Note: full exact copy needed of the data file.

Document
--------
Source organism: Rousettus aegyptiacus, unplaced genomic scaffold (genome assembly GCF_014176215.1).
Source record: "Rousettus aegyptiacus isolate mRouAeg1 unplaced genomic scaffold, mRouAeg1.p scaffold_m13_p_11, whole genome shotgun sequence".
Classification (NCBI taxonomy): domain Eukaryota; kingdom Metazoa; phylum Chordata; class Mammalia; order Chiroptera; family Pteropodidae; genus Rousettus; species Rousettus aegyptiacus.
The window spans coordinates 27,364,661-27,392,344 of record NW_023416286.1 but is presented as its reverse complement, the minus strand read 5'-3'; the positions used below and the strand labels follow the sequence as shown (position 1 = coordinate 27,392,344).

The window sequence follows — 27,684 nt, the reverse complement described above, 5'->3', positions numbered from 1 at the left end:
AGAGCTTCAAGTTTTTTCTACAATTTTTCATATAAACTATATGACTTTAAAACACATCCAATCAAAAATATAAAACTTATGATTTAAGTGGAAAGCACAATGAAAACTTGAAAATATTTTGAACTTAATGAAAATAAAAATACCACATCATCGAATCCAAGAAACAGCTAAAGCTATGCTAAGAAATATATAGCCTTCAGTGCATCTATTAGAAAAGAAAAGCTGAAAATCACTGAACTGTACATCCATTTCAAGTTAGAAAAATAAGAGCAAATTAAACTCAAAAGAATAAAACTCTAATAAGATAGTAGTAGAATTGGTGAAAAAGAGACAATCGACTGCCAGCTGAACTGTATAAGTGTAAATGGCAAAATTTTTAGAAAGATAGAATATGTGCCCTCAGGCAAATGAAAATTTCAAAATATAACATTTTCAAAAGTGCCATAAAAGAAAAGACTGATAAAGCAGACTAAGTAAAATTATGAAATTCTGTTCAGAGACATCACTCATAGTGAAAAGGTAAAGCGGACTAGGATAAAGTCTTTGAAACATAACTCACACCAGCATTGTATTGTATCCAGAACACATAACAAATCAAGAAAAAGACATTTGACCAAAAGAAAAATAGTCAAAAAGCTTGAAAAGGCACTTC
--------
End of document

Source organism: Rousettus aegyptiacus, unplaced genomic scaffold (genome assembly GCF_014176215.1).
Source record: "Rousettus aegyptiacus isolate mRouAeg1 unplaced genomic scaffold, mRouAeg1.p scaffold_m13_p_11, whole genome shotgun sequence".
Classification (NCBI taxonomy): domain Eukaryota; kingdom Metazoa; phylum Chordata; class Mammalia; order Chiroptera; family Pteropodidae; genus Rousettus; species Rousettus aegyptiacus.
The window spans coordinates 27,364,661-27,392,344 of record NW_023416286.1 but is presented as its reverse complement, the minus strand read 5'-3'; the positions used below and the strand labels follow the sequence as shown (position 1 = coordinate 27,392,344).

The window sequence follows — 27,684 nt, the reverse complement described above, 5'->3', positions numbered from 1 at the left end:
AGAGCTTCAAGTTTTTTCTACAATTTTTCATATAAACTATATGACTTTAAAACACATCCAATCAAAAATATAAAACTTATGATTTAAGTGGAAAGCACAATGAAAACTTGAAAATATTTTGAACTTAATGAAAATAAAAATACCACATCATCGAATCCAAGAAACAGCTAAAGCTATGCTAAGAAATATATAGCCTTCAGTGCATCTATTAGAAAAGAAAAGCTGAAAATCACTGAACTGTACATCCATTTCAAGTTAGAAAAATAAGAGCAAATTAAACTCAAAAGAATAAAACTCTAATAAGATAGTAGTAGAATTGGTGAAAAAGAGACAATCGACTGCCAGCTGAACTGTATAAGTGTAAATGGCAAAATTTTTAGAAAGATAGAATATGTGCCCTCAGGCAAATGAAAATTTCAAAATATAACATTTTCAAAAGTGCCATAAAAGAAAAGACTGATAAAGCAGACTAAGTAAAATTATGAAATTCTGTTCAGAGACATCACTCATAGTGAAAAGGTAAAGCGGACTAGGATAAAGTCTTTGAAACATAACTCACACCAGCATTGTATTGTATCCAGAACACATAACAAATCAAGAAAAAGACATTTGACCAAAAGAAAAATAGTCAAAAAGCTTGAAAAGGCACTTC